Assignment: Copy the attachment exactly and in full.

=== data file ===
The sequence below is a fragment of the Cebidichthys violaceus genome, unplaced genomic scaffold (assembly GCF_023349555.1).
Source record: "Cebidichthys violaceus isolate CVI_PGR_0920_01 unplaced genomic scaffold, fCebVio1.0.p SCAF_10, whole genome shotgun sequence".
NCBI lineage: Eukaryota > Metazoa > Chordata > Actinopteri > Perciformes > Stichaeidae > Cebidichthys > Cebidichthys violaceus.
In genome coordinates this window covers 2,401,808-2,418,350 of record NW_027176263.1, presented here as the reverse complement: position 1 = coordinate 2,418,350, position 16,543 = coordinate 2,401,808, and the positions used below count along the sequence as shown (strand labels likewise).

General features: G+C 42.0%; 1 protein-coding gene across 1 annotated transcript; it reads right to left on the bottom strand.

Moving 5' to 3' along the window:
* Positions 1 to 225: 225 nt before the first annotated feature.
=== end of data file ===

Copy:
The sequence below is a fragment of the Cebidichthys violaceus genome, unplaced genomic scaffold (assembly GCF_023349555.1).
Source record: "Cebidichthys violaceus isolate CVI_PGR_0920_01 unplaced genomic scaffold, fCebVio1.0.p SCAF_10, whole genome shotgun sequence".
NCBI lineage: Eukaryota > Metazoa > Chordata > Actinopteri > Perciformes > Stichaeidae > Cebidichthys > Cebidichthys violaceus.
In genome coordinates this window covers 2,401,808-2,418,350 of record NW_027176263.1, presented here as the reverse complement: position 1 = coordinate 2,418,350, position 16,543 = coordinate 2,401,808, and the positions used below count along the sequence as shown (strand labels likewise).

General features: G+C 42.0%; 1 protein-coding gene across 1 annotated transcript; it reads right to left on the bottom strand.

Moving 5' to 3' along the window:
* Positions 1 to 225: 225 nt before the first annotated feature.